The trigger

Here is how I describe a Trigger :

package triggers

/// Trigger A standard trigger
type Trigger interface {
	Init() chan bool

We simply have to call the Init method to initiate the trigger, and what we get in return is a new channel through which we will be notified.

We need to know when to start the workflow. As I said earlier, we can achieve that with a simple button to press, ordering the workflow to run again.

However, I found it more interesting to have a trigger based on the modification in the source code.

This is one of the few places where I have allowed myself to rely on an external library : fsnotify, a file system notifications library..

With a little bit of setup, I was able to wrap this tool under the FileWatcherTrigger. I can now simply create a new trigger using the exposed method :

// NewFileWatcherTrigger Create a new file watcher trigger
func NewFileWatcherTrigger(path string) *FileWatcherTrigger {
	log.Println("Creating a new file watcher trigger")

	return &FileWatcherTrigger{
		path: path,

Few noticeable details :

Putting it all together, as done in the main.go file, we can now create our workflow :

package main

import (


func getPath() string {
	path := os.Getenv("SRC_PATH")
	if path == "" {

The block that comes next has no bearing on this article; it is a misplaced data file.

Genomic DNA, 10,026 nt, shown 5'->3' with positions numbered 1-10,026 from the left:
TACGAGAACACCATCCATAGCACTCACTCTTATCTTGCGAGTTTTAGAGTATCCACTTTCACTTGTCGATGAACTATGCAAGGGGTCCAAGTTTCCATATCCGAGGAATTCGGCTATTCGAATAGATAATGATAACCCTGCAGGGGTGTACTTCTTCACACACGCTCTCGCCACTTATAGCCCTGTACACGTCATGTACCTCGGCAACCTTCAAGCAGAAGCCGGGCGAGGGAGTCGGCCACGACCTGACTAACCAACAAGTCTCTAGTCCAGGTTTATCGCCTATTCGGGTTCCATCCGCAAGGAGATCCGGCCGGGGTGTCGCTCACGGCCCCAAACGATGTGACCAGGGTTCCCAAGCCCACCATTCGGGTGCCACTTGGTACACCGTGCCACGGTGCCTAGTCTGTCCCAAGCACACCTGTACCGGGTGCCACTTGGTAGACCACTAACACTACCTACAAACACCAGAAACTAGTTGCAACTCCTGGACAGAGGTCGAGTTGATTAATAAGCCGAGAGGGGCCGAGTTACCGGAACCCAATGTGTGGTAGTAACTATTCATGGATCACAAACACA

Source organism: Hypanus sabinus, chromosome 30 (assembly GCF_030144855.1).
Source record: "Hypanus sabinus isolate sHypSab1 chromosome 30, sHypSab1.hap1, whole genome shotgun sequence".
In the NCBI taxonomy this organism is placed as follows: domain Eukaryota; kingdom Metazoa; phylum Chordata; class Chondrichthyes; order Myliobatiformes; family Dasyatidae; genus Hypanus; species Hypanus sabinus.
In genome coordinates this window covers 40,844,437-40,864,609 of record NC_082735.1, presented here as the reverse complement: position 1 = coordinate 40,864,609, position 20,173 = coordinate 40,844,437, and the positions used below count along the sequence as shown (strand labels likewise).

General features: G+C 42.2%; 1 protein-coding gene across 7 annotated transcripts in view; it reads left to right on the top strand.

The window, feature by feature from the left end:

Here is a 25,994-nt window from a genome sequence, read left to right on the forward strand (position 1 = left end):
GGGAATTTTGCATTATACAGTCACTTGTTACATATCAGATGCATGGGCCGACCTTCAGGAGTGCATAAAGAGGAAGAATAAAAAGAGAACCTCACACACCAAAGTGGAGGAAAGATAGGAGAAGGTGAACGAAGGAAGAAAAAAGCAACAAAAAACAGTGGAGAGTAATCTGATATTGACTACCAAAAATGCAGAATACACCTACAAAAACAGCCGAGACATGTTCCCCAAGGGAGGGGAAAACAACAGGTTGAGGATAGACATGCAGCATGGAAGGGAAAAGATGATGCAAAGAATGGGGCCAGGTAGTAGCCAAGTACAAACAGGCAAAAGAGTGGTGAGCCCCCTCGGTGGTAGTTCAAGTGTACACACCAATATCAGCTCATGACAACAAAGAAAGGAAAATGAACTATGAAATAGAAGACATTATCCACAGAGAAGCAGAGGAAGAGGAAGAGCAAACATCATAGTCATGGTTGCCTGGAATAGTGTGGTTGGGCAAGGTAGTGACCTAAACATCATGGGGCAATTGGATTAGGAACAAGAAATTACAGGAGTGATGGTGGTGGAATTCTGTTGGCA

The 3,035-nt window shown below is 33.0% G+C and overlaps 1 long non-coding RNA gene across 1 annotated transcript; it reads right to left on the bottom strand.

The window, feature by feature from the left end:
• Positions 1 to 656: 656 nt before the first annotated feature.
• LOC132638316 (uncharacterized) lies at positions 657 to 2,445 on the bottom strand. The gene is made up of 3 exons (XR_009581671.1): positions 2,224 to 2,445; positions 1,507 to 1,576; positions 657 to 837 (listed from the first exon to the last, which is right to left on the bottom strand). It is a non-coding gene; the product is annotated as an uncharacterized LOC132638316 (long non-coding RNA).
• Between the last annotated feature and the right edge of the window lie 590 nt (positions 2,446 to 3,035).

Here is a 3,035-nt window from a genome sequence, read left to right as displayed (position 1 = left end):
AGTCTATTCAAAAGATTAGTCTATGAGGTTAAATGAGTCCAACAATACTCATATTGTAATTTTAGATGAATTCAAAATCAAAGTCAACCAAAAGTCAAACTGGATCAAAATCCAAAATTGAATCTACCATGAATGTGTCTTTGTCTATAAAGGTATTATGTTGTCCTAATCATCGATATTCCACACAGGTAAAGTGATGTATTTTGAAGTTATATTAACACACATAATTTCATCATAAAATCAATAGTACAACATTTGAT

path = "/src"
	return path

func main() {
	path := getPath()
	trigger := triggers.NewFileWatcherTrigger(path)
	builder := docker.NewBuilder()

	workflow := workflows.NewBuildWorkflow(path, trigger, builder)

	for {}

How does it all look from the developer perspective ?

Story time

Let us say I am a developer working on a blogging application in Go (which turns out to be true).

The first thing I will need to do in order to use the development environment is to describe my workflow. Lucky for us, it is a pretty straightforward one :

  1. Run the test suites;
  2. Build the application;
  3. Run it.

This workflow can be translated as this multistep Dockerfile :

# Run the tests with a Go specific version
FROM golang:1.12.6 as tests


ADD . .

RUN go test ./...

# Build the artifact for the same Go version